I know this is 4 years old, but did you have an AMD CPU? If you did, it might have been related to this problem, in which AMD systems with more than 2 CPU-temperature-sensing programs running randomly crash to a black screen with fans at default speeds. Check it and see if it matches.
For others finding this thread: In the link mentioned by @Ken (thank you! thank you! thank you!), the NirSoft tool ControlMyMonitor is mentioned (once again NirSoft to the rescue!). Using this tool, switching the input is possible for certain monitors.
Just run the tool, search for the VCP Code Name Input Select (should be always 60, I guess) and check the ...
There's a way to get into Windows 8 while bypassing its current settings. It's called Safe Mode and is designed for when there's a problem with Windows settings.
if you press and hold down the Shift key while tapping the F8 key, you will be able to access the Advanced Boot options. Note that this may need a few tries.
Try Safe Mode with Networking, or Low ...
Yes, you can!
You disabled the video card in Windows 8, but you can use another Operating System, different from Windows, to use the PC, such as a LiveUSB made with Linux. Linux is free (as in beer) and will not cost you anything.
The following steps will not erase or change anything saved on the internal drive of the PC. All your pictures, messages, ...
I think I have solution for the problem, at least for me it was working.
Driver manager is not installing properly the driver, so in Synaptic package manager I was searching the nvidia-340 driver that I was installing earlier in "Additional drivers" app. Marked for installation the nvidia-340 missing dependencies. And restarted the PC.
You could also use a hardware device such as this to reduce the strain on your graphics card/monitor doing the scaling.
See HDMI Splitter 4K 60Hz 1X2 Multi-Resolution Output (MRO) by J-Tech Digital HDMI 2.0: https://www.amazon.com/Splitter-Multi-Resolution-J-Tech-Digital-downscale/dp/B0839PRQ2V
This is one of those rare "which is best" questions that actually has a valid, evidence-based answer.
When AMD abandoned this generation of GPUs, they left you with 2 choices, the last ever release 15.7.1 or a newer Crimson beta.
The general guide for this is to use "the release"
Clean install 15.7.1 [there's an option in the Advanced section in the ...
Games often change some display settings in full-screen mode, but don't do
that in windowed mode.
They may change the resolution, but also other parameters of the
display that may interfere with their handling of it.
When the screens are in Duplicate mode, the changes propagate to both of them.
I believe that this is what is happening in your case.
nvidia-driver-local-repo-ubuntu1804-440.64.00_1.0-1_amd64.deb is the name of the driver provided by NVIDIA for the Tesla from that web page you provided, so it's not Ubuntu, it's NVIDIA causing the issue. Therefore, I suggest you email or chat with NVIDIA support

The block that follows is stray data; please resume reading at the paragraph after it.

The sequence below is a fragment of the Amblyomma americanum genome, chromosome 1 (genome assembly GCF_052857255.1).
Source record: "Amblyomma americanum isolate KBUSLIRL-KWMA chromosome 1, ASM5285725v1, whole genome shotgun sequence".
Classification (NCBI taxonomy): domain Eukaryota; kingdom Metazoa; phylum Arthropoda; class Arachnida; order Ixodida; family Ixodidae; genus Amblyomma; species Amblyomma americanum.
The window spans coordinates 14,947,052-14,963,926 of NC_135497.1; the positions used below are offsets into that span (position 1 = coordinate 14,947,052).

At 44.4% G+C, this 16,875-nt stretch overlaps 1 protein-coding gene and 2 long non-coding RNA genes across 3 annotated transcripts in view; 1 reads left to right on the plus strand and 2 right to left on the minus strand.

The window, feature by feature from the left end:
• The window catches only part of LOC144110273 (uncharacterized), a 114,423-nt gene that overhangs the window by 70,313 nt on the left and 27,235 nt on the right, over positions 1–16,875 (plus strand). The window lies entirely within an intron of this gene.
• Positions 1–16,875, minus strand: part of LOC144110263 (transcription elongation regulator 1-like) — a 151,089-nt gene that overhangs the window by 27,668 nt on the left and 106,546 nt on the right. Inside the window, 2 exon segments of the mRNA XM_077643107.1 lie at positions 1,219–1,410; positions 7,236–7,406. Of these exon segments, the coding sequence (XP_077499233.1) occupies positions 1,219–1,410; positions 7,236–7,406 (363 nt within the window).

Your OpenGL maximum level is determined by your graphics card/chip, not the software installed on your computer.
In other words, if you have already installed the latest available drivers and you're still getting this error, then your computer hardware is the problem, and you need to install a more updated video card, or you need to get a different computer ...
Oculus quest doesn't use a native video signal from your GPU. Instead, it uses software on your PC to convert the video data into a data stream and send it over USB to the headset. You can just use a USB A to USB C adapter to use it on a normal desktop PC as long as you have an actual USB 3.0 port.
Edit: There's also an entry on the official Oculus support ...
In order for PCIE Gen 4 to run you need an x570 (I think the new B550 also support it), 3000 series Ryzen, 5700 or 5700xt, and a Gen 4 M.2 ssd. I recently just built a pc with all those components to have gen 4 and have been having the same issues you've mentioned. Black screens, crashes, weird slow boots. I've clean installed windows and drivers, did not ...
If it really is down to CPU drawing too much power, you can try undervolting the CPU using your BIOS settings. For electronic circuits, power usage goes up with the square of voltage, so a small voltage reduction can result in a large reduction in power / heat. Most Intel CPUs that don't come pre-overclocked from the factory have a fair amount of margin for ...
That 128MB dedicated memory is ‘fake' video memory which is still system RAM. It is permanently allocated to the GPU and is only used by older pre-Vista games which cannot make use of unified graphics/shared memory.
The 128MB of VRAM (=dedicated memory) is also used for video engine graphics. Since most of the time, games will need more than that 128 MB of ...
As standard, many GPU's will set the same refresh rate for both monitors. So, once you plug in your 2nd monitor, the GPU wil choose a refresh rate which both monitors are capable of. So your GPU will set both monitors to 60Hz, and thus your primary monitor won't see more than 60fps.
However, given your GPU you should be able to change this:
- Right-click ...
In Device Manager -> Display adapters, there were two identical drivers listed. I uninstalled the one that only had recent hardware changes/events recorded. After restarting my notebook, the native resolution had returned, and my device ran a lot smoother! The default graphics driver now appears under ‘Display adapters’.